On Tue, 6 Jan 2004 06:31:08 -0800 (PST) "Scott I. Remick" <[EMAIL PROTECTED]> probably wrote:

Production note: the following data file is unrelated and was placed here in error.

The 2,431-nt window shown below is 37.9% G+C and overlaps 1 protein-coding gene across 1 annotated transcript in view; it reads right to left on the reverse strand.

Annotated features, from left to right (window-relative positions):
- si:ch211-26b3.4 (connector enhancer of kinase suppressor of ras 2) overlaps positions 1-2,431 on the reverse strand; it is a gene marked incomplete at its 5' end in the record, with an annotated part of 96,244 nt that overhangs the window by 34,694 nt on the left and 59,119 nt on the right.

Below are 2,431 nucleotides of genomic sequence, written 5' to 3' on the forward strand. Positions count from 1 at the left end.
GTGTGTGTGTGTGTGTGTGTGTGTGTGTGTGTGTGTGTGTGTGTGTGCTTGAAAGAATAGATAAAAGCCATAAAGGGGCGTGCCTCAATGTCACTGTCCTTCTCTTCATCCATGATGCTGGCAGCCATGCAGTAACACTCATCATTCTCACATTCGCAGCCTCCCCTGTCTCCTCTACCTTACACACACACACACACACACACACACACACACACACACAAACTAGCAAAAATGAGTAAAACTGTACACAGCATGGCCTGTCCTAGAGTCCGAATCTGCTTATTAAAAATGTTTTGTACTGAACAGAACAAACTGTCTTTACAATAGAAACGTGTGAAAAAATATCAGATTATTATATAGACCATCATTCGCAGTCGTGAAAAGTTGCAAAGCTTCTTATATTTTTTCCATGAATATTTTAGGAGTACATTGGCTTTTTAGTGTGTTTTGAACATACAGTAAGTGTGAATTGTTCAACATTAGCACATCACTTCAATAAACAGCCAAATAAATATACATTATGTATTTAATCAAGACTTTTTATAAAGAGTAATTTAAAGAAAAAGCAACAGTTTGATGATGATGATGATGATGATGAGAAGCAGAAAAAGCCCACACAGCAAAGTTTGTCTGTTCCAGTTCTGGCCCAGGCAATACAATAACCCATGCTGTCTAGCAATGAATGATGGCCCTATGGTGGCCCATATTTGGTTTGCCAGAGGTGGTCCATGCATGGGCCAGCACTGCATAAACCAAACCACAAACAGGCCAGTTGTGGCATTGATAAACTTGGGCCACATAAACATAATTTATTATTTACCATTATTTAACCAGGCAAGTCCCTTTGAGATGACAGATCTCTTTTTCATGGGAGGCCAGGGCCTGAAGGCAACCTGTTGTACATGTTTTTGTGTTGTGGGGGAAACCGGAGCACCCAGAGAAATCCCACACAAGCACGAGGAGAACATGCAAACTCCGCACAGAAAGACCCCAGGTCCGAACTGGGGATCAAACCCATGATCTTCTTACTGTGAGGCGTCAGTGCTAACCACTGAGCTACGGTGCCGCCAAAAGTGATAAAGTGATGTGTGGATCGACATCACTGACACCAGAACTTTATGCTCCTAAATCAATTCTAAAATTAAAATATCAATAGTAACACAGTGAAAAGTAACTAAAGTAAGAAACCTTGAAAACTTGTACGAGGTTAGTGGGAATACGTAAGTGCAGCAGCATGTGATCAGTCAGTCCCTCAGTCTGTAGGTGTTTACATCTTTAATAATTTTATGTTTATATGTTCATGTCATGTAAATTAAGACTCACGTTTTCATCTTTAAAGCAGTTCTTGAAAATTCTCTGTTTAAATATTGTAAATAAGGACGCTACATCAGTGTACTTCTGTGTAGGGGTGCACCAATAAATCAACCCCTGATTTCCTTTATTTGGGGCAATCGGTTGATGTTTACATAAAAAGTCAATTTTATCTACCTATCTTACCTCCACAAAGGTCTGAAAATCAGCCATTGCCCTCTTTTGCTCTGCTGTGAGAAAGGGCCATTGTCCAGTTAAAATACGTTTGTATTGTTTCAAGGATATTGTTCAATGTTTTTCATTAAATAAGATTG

> > --- Sergey 'DoubleF' Zaharchenko <[EMAIL PROTECTED]> wrote: > > And maybe prefix that by a > > > > $ bsdlabel -R /dev/ad6s1c dislabel.ad6s1c.new Sorry that was to be $ bsdlabel -R -n /dev/ad6s1c dislabel.ad6s1c.new :( > > > > which would just check your new layout for errors, without writing > > anything, and print your file out as disklabel understands it. > > So you're saying, run it as user and not root for the sake of testing it in > a read-only setting? Would that be better than using -n? From the man page: > > "The -n stops the bsdlabel program right before the disk would have been > modified, and displays the result instead of writing it." > > > > > And lastly... your talk about offsets. The man page for bsdlabel > > describes > > > > using it on the whole disk (ad6) and not a slice or partition. If I > > run it > > > > It can't be fdisk that you are reading about? > > Nope. "man bsdlabel" mentions: > > "disk represents the disk in question, and may be in the form da0 or > /dev/da0. It will display the partition layout." > > But I see now all the later examples mention da0s1 so maybe I misunderstood. > A little before that the manual says: > Disk device name > All disklabel forms require a disk device name, which should always be > the raw device name representing the disk or slice. For example da0 rep- > resents the entire disk regardless of any DOS partitioning, and da0s1 > represents a slice. Some devices, most notably ccd, require that the So that da0 is just an example, albeit a perverted one. > > And the `new' one seems to be correct for a 80G drive (+- a couple of > > megabytes)? Have you touched anything? > > > > Now, mount might work. > > Haven't changed anything yet. Which one are you calling the "new" one? Mount The one you sent the last time (with the 0-s). > would be done on the partion (ad6s1c) which gives errors with bsdlabel and > has an offset of 63, not the whole slice (ad6s1) which has an offset of 0 > and doesn't give errors (with bsdlabel). > > > Uhum. disklabel said that the offset was 63 in your previous posting, > > didn't it? > > 63 for ad6s1c, 0 for ad6s1. This is what's got Malcolm confused. > It confuses me too. > > What does > > > > # ls -l /dev/ad6s1 /dev/ad6s1c > > > > say? Any differences? I have none. > > su-2.05b# ls -l /dev/ad6s1 /dev/ad6s1c > crw-r----- 1 root operator 4, 20 Dec 29 08:11 /dev/ad6s1 > crw-r----- 1 root operator 4, 21 Dec 29 08:11 /dev/ad6s1c Indeed it's not like in 4.x, where they were the same. And what about # ls -l /dev/ad6s1a /dev/ad6s1b (these minor numbers don't seem to be in order). Anyway, the correct beginning for the filesystem is 0 (starting with ad6s1), as the superblock is 16 sectors from there. > And to recap: > > su-2.05b# bsdlabel /dev/ad6s1 > # /dev/ad6s1: > 8 partitions: > # size offset fstype [fsize bsize bps/cpg] > c: 156344517 0 unused 0 0 # "raw" part, don't > edit > e: 156344517 0 4.2BSD 2048 16384 89 > > su-2.05b# bsdlabel /dev/ad6s1c > # /dev/ad6s1c: > 8 partitions: > # size offset fstype [fsize bsize bps/cpg] > c: 156344517 63 unused 0 0 # "raw" part, don't > edit > e: 156344517 63 4.2BSD 2048 16384 89 > partition c: partition extends past end of unit > bsdlabel: partition c doesn't start at 0! > bsdlabel: An incorrect partition c may cause problems for standard system > utilities > partition e: partition extends past end of unit Indeed. I'm confused. 5.x doesn't look like 4.x. 2 different(?) labels on the same slice don't look good to me (or are the nubers just calculated differently?). I will probably download some 5.1 boot floppies to reproduce the situation. > _______________________________________________ > [EMAIL PROTECTED] mailing list > http://lists.freebsd.org/mailman/listinfo/freebsd-questions > To unsubscribe, send any mail to "[EMAIL PROTECTED]" > -- DoubleF Speak softly and carry a +6 two-handed sword.
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